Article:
Reflection: Staircase of Complexity Patterns in Addition - Section 2: Warmup


We had an opportunity here to dig a little deeper and not stop at a final answer. The real value in sharing multiple solutions or multiple representations is in comparing them to each other to uncover the structure and patterns in the math. This is what helps students understand foundational concepts and develop number sense. 

After several of my students shared their solutions to the first triangle I asked them to discuss "what was the same about all of them" or "what was true about all of them". Several responses included the idea that, in order to result in a sum of zero the two bottom numbers had to be "the same, but different signs". Thinking about the numbers in this generalized way helps my students think about the number relationships and develop number sense.

 I then asked another series of questions to get them to clarify by using more precise language:

  • "Why does it make sense that being 'the same with different signs' will have a sum that is equal to zero?"
  • "what would that look like on a number line?"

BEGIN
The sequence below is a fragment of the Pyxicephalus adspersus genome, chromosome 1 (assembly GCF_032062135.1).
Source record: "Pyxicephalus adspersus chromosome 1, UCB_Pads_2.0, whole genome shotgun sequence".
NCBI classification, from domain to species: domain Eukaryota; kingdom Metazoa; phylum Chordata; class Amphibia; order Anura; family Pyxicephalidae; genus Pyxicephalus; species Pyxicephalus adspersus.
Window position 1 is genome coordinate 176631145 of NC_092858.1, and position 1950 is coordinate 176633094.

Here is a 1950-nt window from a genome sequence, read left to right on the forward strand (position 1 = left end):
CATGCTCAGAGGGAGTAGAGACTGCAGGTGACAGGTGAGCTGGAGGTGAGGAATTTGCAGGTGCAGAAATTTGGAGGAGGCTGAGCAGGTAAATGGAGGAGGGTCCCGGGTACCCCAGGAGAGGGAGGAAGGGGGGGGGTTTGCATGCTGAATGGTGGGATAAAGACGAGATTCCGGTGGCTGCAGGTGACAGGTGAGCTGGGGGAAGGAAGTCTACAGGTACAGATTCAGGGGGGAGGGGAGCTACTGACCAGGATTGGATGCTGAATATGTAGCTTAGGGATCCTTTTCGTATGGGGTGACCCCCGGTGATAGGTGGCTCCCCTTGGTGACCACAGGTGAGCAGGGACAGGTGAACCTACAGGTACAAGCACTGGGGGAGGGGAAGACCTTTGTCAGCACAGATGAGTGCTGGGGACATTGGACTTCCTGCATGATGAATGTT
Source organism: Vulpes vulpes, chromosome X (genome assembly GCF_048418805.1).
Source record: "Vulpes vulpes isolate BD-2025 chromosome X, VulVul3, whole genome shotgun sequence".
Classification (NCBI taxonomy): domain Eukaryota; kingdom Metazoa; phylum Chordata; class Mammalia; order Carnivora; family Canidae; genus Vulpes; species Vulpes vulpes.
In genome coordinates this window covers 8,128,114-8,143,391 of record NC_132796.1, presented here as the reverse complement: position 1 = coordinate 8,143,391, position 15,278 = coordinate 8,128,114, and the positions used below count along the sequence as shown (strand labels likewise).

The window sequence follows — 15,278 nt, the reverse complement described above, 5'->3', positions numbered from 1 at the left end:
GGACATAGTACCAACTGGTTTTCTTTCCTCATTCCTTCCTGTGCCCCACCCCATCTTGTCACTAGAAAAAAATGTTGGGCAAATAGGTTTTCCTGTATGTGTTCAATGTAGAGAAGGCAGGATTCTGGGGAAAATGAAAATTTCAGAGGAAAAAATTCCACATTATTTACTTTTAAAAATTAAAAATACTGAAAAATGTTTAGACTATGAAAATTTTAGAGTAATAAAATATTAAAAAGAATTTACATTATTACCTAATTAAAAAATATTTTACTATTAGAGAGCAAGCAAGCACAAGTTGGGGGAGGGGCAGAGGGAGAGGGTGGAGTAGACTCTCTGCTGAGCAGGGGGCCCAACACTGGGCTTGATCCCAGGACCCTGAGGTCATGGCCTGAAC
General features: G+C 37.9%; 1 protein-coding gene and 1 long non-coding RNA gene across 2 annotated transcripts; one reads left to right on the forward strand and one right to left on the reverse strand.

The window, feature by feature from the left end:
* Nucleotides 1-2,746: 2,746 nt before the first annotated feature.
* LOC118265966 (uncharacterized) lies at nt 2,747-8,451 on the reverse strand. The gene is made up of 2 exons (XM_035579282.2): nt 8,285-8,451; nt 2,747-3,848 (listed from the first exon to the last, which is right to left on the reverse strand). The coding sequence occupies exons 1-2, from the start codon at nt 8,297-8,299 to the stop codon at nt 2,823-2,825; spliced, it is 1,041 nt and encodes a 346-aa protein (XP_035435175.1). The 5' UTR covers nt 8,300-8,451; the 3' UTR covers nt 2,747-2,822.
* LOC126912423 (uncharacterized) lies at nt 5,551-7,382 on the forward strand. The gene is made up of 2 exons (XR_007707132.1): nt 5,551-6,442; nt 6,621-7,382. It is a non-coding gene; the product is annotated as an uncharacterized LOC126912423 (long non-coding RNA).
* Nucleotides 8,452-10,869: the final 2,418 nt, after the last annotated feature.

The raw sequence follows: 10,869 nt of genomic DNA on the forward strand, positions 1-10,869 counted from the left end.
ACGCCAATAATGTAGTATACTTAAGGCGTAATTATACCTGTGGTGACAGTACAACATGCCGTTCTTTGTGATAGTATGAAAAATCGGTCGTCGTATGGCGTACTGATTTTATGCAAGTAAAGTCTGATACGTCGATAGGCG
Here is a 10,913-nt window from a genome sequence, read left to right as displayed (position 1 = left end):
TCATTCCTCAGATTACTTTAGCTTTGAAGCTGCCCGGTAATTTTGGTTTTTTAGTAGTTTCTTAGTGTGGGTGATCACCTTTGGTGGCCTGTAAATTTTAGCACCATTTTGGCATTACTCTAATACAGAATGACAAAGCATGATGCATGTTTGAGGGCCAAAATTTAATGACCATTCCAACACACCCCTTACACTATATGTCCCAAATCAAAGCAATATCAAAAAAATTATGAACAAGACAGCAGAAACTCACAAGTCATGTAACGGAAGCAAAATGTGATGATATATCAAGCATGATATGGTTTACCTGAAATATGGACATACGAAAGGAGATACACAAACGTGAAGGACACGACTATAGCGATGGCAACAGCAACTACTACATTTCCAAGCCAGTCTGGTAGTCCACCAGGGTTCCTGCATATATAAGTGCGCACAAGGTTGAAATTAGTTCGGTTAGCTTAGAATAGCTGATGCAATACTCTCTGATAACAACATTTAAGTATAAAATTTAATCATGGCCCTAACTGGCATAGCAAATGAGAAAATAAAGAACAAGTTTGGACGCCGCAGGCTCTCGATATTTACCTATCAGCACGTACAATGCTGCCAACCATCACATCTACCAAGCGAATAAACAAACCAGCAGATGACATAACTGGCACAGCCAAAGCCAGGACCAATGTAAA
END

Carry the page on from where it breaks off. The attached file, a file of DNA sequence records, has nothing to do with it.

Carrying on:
• "Is there another way to represent that?"
  • "do we have to use numbers to show they are the same?"

By the end they were relating the 'sameness' and 'oppositeness' to distance on a number line, saying "the two numbers have to be the same distance on the number line in opposite directions" (absolute value). 

This precision made it easier to talk about the third number in the triangle. My students said the number had to be positive, so I followed up with questions like:

  • "How do you know?" or "what makes you say that?"
  • "Will any positive number work?" 
  • "Which positive numbers won't work?" and "why not?"
  • "how does the top number have to relate to the other two?"

After this conversation my students were able to tell me that this positive number had to be a greater distance on the number line from zero than the negative number.

Taking the time to discuss the puzzles and generalize will make the following explorations move faster. Students will notice the patterns more readily and be able to discuss their ideas more clearly. They may even begin asking themselves and each other questions to help them dig deeper.

  Staircase of Complexity: Digging deeper
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Patterns in Addition

Unit 4: Operations with Integers
Lesson 9 of 24

Objective: SWBAT manipulate an integer sum to make it positive, negative, or zero in order discover the pattern in the number relationships.

Big Idea: Students will create integer addition problems that will be negative, positive, or zero.

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1 teacher likes this lesson
Math, Number Sense and Operations, Operations and Expressions, Integer Addition, puzzle, questioning, conceptual development
  54 minutes
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